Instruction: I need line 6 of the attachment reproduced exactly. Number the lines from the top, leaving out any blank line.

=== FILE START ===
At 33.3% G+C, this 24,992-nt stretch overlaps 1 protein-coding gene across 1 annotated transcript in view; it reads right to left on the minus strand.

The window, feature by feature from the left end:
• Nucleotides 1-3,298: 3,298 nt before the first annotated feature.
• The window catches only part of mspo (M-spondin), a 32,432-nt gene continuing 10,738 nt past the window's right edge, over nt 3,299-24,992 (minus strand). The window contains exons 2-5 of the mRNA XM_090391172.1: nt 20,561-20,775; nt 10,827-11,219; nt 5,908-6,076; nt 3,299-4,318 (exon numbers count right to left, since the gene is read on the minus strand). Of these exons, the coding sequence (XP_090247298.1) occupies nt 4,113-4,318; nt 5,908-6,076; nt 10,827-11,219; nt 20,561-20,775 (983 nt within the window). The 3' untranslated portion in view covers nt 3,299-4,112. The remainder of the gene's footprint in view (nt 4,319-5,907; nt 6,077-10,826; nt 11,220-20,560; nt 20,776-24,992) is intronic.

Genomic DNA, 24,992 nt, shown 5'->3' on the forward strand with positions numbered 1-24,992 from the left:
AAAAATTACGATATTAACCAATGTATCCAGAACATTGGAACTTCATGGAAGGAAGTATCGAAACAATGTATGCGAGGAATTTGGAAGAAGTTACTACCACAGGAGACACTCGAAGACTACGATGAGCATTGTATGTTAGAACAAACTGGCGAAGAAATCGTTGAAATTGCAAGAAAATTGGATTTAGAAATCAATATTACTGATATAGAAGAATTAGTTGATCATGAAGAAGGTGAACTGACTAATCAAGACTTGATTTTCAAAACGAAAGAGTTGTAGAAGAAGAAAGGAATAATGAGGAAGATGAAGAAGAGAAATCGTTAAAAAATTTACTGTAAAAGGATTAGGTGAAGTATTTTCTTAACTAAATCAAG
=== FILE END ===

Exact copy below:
AAAAATTACGATATTAACCAATGTATCCAGAACATTGGAACTTCATGGAAGGAAGTATCGAAACAATGTATGCGAGGAATTTGGAAGAAGTTACTACCACAGGAGACACTCGAAGACTACGATGAGCATTGTATGTTAGAACAAACTGGCGAAGAAATCGTTGAAATTGCAAGAAAATTGGATTTAGAAATCAATATTACTGATATAGAAGAATTAGTTGATCATGAAGAAGGTGAACTGACTAATCAAGACTTGATTTTCAAAACGAAAGAGTTGTAGAAGAAGAAAGGAATAATGAGGAAGATGAAGAAGAGAAATCGTTAAAAAATTTACTGTAAAAGGATTAGGTGAAGTATTTTCTTAACTAAATCAAG